When Oracle R Enterprise and Oracle R Connector for Hadoop are used together, R users have a multitude of choices—their R computations executing on Hadoop infrastructure can reference both database and HDFS resident data. The results can be delivered to the user's desktop, the user's R environment in interactive mode, or to an Oracle Database (in addition to existing on HDFS).
Oracle R Enterprise includes three different computation engines, providing multiple interfaces between the R engine and Oracle Database.
R has been augmented with a large library of open source extensions (CRAN packages) that are accessible to Oracle R Enterprise ORE without modification.
Oracle Loader for Hadoop enables you to create data sets with Hadoop MapReduce that are optimized for loading into Oracle Database. Oracle Loader for Hadoop includes a Java file (OraLoader.jar) that is the last stage in a Hadoop user's MapReduce pipeline and prepares the data in a format that makes for efficient loading into Oracle Database. Oracle Loader for Hadoop provides both online and offline modes of operation.
To do the mapping, Oracle Loader for Hadoop obtains metadata for the target table from Oracle Database. The OraLoader mapper process includes partitioning, sorting, and data conversion. After the mapping process, the OraLoader partitioner identifies the Oracle Database partitions to be loaded and selects reducer nodes for those partitions.
The OraLoader reducer processes can execute Java Database Connectivity or Oracle Call Interface code and insert it from reducer processes into a partitioned or nonpartitioned database table. Alternatively, in offline mode, the reducer processes can create files in comma-separated value or Oracle Data Pump format, and create SQL scripts to load the appropriate database table. The user can then copy the scripts and files to the database node and execute the script to load the data.
This adapter provides native Hadoop integration within Oracle Data Integrator and enables developers to use the Oracle Data Integrator graphical interface to generate and orchestrate MapReduce jobs. It includes Oracle Data Integrator knowledge modules for loading data to Apache Hadoop, transforming data within Apache Hadoop, and orchestrating Oracle Loader for Hadoop. This adapter loads data easily and directly into heterogeneous systems, whether the data stays in the big data sandbox on a Hadoop cluster or whether it is brought into other heterogeneous environments.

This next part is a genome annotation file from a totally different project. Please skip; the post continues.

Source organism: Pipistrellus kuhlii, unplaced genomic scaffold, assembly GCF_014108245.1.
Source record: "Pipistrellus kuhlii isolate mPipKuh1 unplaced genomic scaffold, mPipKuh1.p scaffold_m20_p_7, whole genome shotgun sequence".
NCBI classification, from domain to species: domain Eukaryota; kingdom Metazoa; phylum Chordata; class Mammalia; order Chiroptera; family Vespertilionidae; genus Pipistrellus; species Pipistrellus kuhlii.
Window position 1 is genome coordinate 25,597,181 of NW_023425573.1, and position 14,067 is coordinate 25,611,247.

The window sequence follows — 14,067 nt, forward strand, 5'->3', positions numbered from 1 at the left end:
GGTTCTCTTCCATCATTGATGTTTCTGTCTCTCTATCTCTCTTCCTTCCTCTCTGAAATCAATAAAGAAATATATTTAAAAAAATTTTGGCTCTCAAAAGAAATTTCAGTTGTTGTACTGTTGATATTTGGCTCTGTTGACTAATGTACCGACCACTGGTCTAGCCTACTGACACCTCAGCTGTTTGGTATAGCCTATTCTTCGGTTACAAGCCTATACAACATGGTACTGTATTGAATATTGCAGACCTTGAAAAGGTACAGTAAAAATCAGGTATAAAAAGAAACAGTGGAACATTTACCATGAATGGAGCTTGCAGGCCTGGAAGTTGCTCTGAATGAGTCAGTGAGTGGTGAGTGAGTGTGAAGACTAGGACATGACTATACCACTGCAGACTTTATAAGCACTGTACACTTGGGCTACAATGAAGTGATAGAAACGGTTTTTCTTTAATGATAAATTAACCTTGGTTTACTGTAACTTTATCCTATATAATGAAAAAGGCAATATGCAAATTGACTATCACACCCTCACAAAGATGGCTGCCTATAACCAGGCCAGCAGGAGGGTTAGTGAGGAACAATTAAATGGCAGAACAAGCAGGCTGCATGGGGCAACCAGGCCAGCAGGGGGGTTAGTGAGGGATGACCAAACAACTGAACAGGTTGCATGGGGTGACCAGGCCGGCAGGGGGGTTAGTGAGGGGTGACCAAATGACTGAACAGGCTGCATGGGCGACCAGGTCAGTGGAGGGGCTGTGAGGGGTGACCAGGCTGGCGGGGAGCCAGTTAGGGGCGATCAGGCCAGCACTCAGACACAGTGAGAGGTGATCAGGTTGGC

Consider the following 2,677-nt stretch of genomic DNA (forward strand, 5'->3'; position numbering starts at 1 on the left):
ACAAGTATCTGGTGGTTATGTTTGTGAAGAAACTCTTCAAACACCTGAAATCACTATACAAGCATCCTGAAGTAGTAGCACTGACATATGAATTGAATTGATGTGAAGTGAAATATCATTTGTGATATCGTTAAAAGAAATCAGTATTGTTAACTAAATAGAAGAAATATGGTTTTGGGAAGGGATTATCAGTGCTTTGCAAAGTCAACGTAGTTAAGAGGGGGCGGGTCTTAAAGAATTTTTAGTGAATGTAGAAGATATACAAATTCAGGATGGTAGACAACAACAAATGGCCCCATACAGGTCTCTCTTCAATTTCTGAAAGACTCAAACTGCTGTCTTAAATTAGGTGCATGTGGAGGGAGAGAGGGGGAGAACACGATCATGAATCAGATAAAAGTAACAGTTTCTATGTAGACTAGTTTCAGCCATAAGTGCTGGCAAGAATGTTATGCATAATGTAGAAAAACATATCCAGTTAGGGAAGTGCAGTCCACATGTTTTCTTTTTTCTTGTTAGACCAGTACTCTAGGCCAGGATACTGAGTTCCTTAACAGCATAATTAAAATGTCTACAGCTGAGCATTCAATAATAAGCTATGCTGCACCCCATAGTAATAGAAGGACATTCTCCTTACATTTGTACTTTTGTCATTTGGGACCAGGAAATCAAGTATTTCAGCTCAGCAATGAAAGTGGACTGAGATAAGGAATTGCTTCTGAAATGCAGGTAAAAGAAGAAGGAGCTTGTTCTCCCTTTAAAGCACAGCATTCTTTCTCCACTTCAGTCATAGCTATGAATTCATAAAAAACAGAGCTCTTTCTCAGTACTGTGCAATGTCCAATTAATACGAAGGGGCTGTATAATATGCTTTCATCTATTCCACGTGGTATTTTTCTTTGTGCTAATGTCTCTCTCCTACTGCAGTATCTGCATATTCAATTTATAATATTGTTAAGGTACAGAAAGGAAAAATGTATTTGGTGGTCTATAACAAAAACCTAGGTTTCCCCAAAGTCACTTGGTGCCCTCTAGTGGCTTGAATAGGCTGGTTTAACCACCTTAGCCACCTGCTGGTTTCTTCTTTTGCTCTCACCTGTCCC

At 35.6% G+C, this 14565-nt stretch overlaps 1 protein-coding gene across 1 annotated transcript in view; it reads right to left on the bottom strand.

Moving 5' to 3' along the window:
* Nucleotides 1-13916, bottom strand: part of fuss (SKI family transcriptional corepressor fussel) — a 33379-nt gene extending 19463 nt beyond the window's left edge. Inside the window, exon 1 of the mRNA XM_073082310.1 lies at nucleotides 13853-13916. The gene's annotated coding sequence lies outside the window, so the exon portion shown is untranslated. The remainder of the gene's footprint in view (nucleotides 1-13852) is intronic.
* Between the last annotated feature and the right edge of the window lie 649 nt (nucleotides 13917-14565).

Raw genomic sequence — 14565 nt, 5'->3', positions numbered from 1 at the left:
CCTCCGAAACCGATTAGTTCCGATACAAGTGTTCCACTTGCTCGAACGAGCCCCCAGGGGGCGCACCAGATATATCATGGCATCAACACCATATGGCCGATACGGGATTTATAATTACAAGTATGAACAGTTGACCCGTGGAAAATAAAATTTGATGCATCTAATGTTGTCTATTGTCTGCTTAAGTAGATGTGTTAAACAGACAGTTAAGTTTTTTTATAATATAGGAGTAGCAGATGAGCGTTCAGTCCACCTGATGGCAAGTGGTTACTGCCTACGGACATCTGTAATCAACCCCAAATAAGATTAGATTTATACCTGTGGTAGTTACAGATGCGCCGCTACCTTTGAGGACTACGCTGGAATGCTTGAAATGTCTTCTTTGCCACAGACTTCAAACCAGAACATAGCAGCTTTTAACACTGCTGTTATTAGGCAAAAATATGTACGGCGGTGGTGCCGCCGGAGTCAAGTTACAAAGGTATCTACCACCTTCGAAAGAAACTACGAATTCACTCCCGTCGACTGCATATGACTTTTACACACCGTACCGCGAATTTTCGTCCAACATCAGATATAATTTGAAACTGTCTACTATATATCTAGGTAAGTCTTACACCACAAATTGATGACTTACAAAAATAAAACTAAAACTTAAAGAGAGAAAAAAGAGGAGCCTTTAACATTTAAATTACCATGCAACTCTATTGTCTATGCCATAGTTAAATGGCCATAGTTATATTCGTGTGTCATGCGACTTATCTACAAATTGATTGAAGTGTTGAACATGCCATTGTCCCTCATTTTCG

R is a programming environment for statistical analysis and graphing that is extensible through special-purpose packages (there are more than 3,500 available in the open source community). Oracle R Connector for Hadoop enables R users to access and manipulate data in the Hadoop Distributed File System (HDFS) and link it with Oracle Database. Oracle R Connector for Hadoop also allows R users to submit MapReduce jobs interactively from the R environment to the Hadoop cluster. Oracle R Connector for Hadoop supports execution of the same R code in both the local R environment and on a Hadoop cluster, and can access HDFS data without any change to the R mapper and reducer functions.
Oracle R Connector for Hadoop can also be used in combination with Oracle R Enterprise, a component of Oracle Advanced Analytics that supports in-database execution of analytics. Both Oracle R Enterprise and open source R packages can be used with mapper and reducer functions to provide a powerful analytical environment within Hadoop.
Oracle Direct Connector for Hadoop Distributed File System provides Oracle Database with high-speed access to data in the Hadoop Distributed File System (HDFS). It uses the Oracle Database External Table mechanism to execute SQL queries against HDFS data. This permits users to operate within the familiar SQL paradigm while
The HDFS format can use delimited data or data in Oracle Data Pump format. This connector also organizes the data for efficient parallel processing with automatic load balancing.